.authenticationUri("/login.jsf")
                            .loginPage("/login.jsf")
                            .errorPage("/error.jsf")
                            .restoreOriginalRequest()
                .forPath("/javax.faces.resource/*")
                    .unprotected()
                .forPath("/logout")
                    .logout()
                    .redirectTo("/home.jsf")
                .forPath("/home.jsf")
                    .unprotected();
    }

}

This is essentially a simple CDI observer for the org.picketlink.event.SecurityConfigurationEvent. The event is fired during application startup and allows you to provide any configuration to PicketLink before it is initialized. All configuration related to Http Security is handled in this bean.

One thing to note is that we have set up both a login/logout page to restrict all page by default, but we have also set up some exceptions. These exceptions include the JSF resources path (necessary for serving image, stylesheet, and javascript files to component libraries), and also include the website homepage, because we’d like users to see something before they get shipped off to the login page.

In order for this configuration to recognize users, however, we’ll need to add some data to our IdentityManager. The IdentityManager is part of the PicketLink API that controls user credentials, passwords, and integration with your database (if you use one ;). To access this API, you should inject the PartitionManager into a @Startup, @Singleton bean.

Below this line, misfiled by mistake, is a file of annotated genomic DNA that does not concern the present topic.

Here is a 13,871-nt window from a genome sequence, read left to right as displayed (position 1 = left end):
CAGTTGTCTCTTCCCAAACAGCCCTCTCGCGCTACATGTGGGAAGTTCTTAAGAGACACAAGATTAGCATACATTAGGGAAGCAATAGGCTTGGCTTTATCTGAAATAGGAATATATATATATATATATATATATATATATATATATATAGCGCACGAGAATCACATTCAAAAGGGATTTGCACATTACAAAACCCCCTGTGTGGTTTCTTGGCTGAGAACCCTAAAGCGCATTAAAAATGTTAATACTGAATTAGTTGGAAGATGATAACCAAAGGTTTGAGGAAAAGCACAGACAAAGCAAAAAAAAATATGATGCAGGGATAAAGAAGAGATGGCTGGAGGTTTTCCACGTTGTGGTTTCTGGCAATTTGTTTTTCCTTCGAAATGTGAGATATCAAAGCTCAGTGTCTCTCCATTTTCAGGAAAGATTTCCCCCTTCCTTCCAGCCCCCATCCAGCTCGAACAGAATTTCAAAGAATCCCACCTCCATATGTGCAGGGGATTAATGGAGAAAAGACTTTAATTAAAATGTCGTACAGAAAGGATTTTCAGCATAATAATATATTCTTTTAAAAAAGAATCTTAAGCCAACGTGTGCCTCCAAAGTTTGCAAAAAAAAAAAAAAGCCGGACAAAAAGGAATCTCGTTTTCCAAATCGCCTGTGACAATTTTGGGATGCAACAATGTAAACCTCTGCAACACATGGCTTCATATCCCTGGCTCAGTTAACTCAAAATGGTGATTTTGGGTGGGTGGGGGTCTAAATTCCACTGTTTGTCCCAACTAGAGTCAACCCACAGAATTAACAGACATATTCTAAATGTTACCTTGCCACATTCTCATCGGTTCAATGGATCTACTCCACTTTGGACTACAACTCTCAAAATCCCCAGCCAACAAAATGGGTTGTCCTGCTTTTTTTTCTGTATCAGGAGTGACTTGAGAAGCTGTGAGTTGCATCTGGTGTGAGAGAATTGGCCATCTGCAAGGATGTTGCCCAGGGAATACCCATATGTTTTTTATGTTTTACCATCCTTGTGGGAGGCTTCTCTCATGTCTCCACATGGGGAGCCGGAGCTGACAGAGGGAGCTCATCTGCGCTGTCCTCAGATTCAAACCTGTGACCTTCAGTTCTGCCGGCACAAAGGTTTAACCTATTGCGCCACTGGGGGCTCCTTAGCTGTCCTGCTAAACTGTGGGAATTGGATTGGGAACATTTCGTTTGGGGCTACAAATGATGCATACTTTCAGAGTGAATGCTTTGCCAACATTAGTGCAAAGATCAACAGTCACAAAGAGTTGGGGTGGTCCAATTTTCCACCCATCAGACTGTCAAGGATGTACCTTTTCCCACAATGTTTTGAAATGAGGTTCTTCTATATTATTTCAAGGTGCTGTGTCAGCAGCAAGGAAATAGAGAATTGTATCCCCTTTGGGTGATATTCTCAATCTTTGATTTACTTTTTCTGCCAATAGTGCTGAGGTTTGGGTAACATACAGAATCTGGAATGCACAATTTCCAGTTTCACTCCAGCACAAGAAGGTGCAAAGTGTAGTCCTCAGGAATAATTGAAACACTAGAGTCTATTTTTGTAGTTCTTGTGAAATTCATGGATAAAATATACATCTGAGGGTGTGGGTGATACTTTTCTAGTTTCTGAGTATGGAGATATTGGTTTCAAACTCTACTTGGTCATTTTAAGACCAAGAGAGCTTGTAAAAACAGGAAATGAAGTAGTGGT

/src/main/java/example/SecurityInitializer.javaView the entire file
/**
 * @author Shane Bryzak
 */
@Startup
public class SecurityInitializer {

    @Inject
    private PartitionManager partitionManager;

    @PostConstruct
    public void create() {
        IdentityManager identityManager = this.partitionManager.createIdentityManager();

        User user = new User("jane");

        user.setEmail("jane@doe.com");
        user.setFirstName("Jane");
        user.setLastName("Doe");

        identityManager.add(user);
        identityManager.updateCredential(user, new Password("abcd1234"));
    }
}

This startup bean creates a default user account when the application is started. Since we are not providing an IDM configuration in this example, PicketLink will default to using a file-based identity store to persist user and other identity state.

Once we have this set up, our application is now ready to get a face-lift! It’s time to build the JSF pages that will use PicketLink to authenticate the user.

Create the Login Page

As we defined in our HttpSecurityConfiguration.java, we need to create a JSF login page located in the src/main/webapp/ folder.

This file contains a simple JSF form and command button that submits to PicketLink.

You must use <h:form method="POST" prependId="false">. Otherwise, the form fields will be prepended with a random JSF component ID, like “j_3234:j_password”, and picketlink will not be able to handle the request!
/src/main/webapp/login.xhtmlView the entire file
<html xmlns="http://www.w3.org/1999/xhtml"
      xmlns:h="http://java.sun.com/jsf/html"
      xmlns:ui="http://java.sun.com/jsf/facelets">
<h:body>
  <h:form method="POST" prependId="false">
    <h:inputText id="j_username" />
    <h:inputSecret id="j_password"/>